Saleh al-Arouri, the Deputy Chairman of the political office of the Palestinian Islamic Resistance Movement (Hamas) and his entourage met with Ayatollah Khamenei — the Leader of the Islamic Revolution — this morning, 22 July 2019.
Briefing Note / Middle East & North Africa 3 minutes

Iran Briefing Note #8

Iran Briefing Notes highlight and provide context for the previous week’s major events featured on International Crisis Group’s Iran-U.S. Trigger List. This infographic resource tracks developments on key flashpoints between Iran, the U.S. and their respective allies in the Middle East.

Events of Note

4 August: The IRGC announces 31 July detention of an Iraqi tanker near Farsi Island allegedly smuggling fuel.

5 August: Saudi Arabia downs Huthi drones allegedly aimed at civilian airports.

5 August: UK signs on to U.S. maritime security initiative.

5 August: U.S. announces Warsaw Process working groups to be held in October-November 2019.

6 August: President Rouhani asserts that “if the U.S. really wants to negotiate, it must lift all sanctions before any action is taken”.

7 August: Two IRGC members killed in skirmish with “terrorist separatists” in north-western Iran.

8 August: Incoming head of INSTEX withdraws from the post.

8 August: President Trump tweets that the Iranians “want desperately to talk to the U.S., but are given mixed signals from all those purporting to represent us… nobody speaks for the U.S. but the U.S. itself”.

The Funding Fallacy

Israel’s UN envoy on 5 August cited reports of increased Iranian financial support to Hamas to the tune of $30 million per month; previous Israeli estimates put Iran’s annual support to Hamas and Palestinian Islamic Jihad at around $120 million per year.

Why it matters: A core supposition of the “maximum pressure” strategy is that the economic impact of sanctions will drive Iran into changing its behaviour. As Secretary of State Mike Pompeo reiterated in a 6 August USA Today op-ed, an aim of U.S. policy is “to deprive the Iranian regime of the money it needs to support its destabilising activities”. While Iran’s overall resources have declined, historical precedent demonstrates – and if true, the alleged increase to Hamas would underscore – that Tehran conducts its policies based on threats and opportunities more than on the health or depletion of its treasury. As the USA Today’s editors put it on the same day, “Trump’s erratic Iran policy has allowed the clerics to scapegoat Washington, provoked Tehran’s aggressive pushback, established that America won’t keep its word, and potentially reignited a nuclear crisis that had been quelled at least into the next decade. If that’s winning, we’d hate to see what losing looks like”.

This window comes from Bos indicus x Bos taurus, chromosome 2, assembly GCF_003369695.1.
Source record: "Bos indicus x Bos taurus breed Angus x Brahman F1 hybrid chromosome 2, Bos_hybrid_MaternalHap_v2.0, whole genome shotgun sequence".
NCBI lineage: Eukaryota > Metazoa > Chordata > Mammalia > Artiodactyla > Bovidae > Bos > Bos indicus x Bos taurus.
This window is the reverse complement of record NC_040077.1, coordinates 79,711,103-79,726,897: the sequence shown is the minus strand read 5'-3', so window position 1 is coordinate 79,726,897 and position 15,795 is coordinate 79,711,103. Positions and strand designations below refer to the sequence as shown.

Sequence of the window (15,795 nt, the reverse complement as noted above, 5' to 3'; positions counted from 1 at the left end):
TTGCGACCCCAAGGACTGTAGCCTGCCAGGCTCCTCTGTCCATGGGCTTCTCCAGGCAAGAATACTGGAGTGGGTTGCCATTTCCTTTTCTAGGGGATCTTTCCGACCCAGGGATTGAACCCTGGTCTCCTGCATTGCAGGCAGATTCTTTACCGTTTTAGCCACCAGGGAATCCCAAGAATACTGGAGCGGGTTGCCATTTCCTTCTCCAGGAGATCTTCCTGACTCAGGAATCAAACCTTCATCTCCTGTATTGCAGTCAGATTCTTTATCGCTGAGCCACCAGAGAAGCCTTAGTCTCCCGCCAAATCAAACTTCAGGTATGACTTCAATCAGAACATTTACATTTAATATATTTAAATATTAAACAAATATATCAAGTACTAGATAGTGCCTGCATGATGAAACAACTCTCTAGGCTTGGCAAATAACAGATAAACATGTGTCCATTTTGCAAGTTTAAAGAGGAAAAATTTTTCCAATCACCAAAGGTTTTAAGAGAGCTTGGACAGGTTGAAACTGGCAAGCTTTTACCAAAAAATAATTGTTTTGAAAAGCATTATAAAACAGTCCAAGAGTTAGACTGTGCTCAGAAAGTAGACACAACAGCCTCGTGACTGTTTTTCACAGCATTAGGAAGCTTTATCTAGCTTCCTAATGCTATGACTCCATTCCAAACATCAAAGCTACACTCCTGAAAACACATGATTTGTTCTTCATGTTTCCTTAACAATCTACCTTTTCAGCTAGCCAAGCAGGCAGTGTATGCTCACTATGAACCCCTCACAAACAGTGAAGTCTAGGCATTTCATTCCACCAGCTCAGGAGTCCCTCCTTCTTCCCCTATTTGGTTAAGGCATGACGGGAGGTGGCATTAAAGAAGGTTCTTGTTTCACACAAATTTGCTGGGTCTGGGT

Bolstering the Arsenal

A senior Iranian military official on 5 August indicated that “our missile power… deters any regional and extra-regional acts of aggression, and the range of the missiles is also increasing constantly”.

Why it matters: Iran has inferior conventional military capabilities compared with its neighbours, let alone the U.S.; ballistic missiles provide what Iran claims to be its sole reliable conventional military deterrent. Occasional tests, the most recent of which reportedly took place in late July, have been a point of contention not just between Iran and the U.S. but between Iran and some European governments as well. Iran has generally rebuffed recent attempts to put its missile program on the negotiating table, and its potential acquisition or export of conventional arms could become a growing point of contention as a UN Security Council-imposed embargo should, under the terms of the JCPOA, be lifted in October 2020. At that point, as President Rouhani noted on 1 August, “we can start buying or selling any kinds of weapons that we want”.

Undiplomatic Immunity

Iranian Foreign Minister Javad Zarif on 5 August claimed that the U.S. blacklisted him after he turned down a meeting with President Trump.

Why it matters: Earlier this year, Zarif temporarily resigned after not receiving an invitation from the IRGC to attend meetings between senior Iranian officials and Bashar al-Assad in Tehran; now his apparent refusal to accept one in Washington has seen the Islamic Republic’s political and military elite close ranks behind the country’s oft-embattled top diplomat. The Revolutionary Guards on 1 August issued a statement thanking Zarif for his services, and on 5 August Qods force commander Qassem Soleimani paid a visit to the foreign ministry with warm words for the “chief of the country’s foreign policy”. Iranian hardliners have long criticised the Rouhani administration, and Zarif in particular, over the JCPOA and engagement with Europe. The designation may briefly dampen this, but it is likely to pick up again in the run-up to Iran’s February 2020 parliamentary elections.  

What to Watch

24-26 August: G7 meeting in Biarritz, France.

30 August: Next quarterly IAEA report on the JCPOA’s implementation.

6 September: Iran’s next announced deadline for reducing its JCPOA commitments if it is not satisfied with Europe’s steps.

17-30 September: UN General Assembly; general debate begins on 24th.

Click here to see the U.S.-Iran Trigger List, and here for a two-page, printable PDF of the Briefing Note.


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